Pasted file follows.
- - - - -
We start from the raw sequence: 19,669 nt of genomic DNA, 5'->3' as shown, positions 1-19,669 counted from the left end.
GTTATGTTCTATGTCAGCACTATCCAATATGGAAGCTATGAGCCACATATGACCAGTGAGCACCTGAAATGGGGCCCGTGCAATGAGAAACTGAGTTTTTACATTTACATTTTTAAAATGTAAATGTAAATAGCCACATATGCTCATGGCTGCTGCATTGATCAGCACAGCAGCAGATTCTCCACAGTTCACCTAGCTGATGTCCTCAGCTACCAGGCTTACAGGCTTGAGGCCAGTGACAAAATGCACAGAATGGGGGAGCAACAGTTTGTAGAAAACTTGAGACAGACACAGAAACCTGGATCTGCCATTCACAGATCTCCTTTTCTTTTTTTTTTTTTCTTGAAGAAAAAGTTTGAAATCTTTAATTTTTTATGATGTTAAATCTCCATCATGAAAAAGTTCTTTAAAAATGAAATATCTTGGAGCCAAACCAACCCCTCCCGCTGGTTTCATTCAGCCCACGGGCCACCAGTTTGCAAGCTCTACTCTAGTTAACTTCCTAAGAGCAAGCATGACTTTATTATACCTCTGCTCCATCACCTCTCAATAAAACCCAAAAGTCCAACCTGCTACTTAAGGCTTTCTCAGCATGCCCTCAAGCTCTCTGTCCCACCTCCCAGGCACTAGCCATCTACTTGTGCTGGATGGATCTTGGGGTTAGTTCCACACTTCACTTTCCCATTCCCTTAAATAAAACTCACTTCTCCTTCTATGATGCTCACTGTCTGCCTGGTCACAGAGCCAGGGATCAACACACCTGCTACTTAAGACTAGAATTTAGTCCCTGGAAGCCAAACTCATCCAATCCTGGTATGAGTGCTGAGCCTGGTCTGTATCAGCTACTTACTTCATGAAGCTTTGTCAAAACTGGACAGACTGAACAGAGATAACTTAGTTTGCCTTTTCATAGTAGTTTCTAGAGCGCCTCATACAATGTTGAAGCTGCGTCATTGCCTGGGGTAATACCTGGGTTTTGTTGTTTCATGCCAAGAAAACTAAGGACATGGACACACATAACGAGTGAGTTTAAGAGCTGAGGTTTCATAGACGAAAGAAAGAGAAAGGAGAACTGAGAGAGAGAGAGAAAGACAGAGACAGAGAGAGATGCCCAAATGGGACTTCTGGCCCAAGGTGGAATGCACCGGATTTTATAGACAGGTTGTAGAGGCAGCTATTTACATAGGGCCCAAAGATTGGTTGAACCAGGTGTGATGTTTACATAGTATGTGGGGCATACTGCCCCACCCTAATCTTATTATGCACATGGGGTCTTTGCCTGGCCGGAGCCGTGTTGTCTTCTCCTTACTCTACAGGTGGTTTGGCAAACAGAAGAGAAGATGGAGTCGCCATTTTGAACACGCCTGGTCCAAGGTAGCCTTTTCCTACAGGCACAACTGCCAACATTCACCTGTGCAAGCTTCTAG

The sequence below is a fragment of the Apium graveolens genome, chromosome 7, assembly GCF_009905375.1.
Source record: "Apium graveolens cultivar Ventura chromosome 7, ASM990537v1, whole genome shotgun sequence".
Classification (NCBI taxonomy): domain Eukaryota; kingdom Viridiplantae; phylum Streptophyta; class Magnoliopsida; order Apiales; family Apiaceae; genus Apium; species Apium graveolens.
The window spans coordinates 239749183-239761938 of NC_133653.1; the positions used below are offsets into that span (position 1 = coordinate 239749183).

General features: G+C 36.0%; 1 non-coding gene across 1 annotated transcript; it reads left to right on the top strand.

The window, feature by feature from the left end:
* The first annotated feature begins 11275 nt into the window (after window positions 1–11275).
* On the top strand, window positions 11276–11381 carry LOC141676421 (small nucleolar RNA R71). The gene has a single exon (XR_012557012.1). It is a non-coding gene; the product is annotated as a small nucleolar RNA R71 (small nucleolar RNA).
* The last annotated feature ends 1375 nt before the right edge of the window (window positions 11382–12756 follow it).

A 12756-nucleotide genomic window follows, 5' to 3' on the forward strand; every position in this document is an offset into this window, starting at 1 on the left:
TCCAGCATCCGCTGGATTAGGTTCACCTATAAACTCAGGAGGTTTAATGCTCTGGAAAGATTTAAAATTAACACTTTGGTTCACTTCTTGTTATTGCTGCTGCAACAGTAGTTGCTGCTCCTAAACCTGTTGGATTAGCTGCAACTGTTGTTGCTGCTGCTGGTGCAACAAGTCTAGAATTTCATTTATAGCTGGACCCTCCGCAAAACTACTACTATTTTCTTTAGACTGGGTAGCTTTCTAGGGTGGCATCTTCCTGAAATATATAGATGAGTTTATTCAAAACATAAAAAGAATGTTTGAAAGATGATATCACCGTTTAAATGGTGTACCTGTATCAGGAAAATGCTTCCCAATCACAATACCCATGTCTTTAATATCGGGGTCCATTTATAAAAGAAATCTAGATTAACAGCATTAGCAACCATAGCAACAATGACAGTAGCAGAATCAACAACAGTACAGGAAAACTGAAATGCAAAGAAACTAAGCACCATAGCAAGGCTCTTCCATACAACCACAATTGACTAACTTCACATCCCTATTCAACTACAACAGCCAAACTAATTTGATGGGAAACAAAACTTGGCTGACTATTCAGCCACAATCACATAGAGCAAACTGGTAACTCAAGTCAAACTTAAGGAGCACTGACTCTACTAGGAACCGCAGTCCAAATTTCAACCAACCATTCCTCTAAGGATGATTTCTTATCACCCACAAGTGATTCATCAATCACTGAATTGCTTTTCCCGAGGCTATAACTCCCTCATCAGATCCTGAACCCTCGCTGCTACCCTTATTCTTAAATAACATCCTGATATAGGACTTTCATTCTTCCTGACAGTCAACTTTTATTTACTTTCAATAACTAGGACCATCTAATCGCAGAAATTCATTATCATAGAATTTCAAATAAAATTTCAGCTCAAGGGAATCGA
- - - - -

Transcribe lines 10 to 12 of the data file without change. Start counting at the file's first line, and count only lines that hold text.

* On the top strand, window positions 11276–11381 carry LOC141676421 (small nucleolar RNA R71). The gene has a single exon (XR_012557012.1). It is a non-coding gene; the product is annotated as a small nucleolar RNA R71 (small nucleolar RNA).
* The last annotated feature ends 1375 nt before the right edge of the window (window positions 11382–12756 follow it).

A 12756-nucleotide genomic window follows, 5' to 3' on the forward strand; every position in this document is an offset into this window, starting at 1 on the left: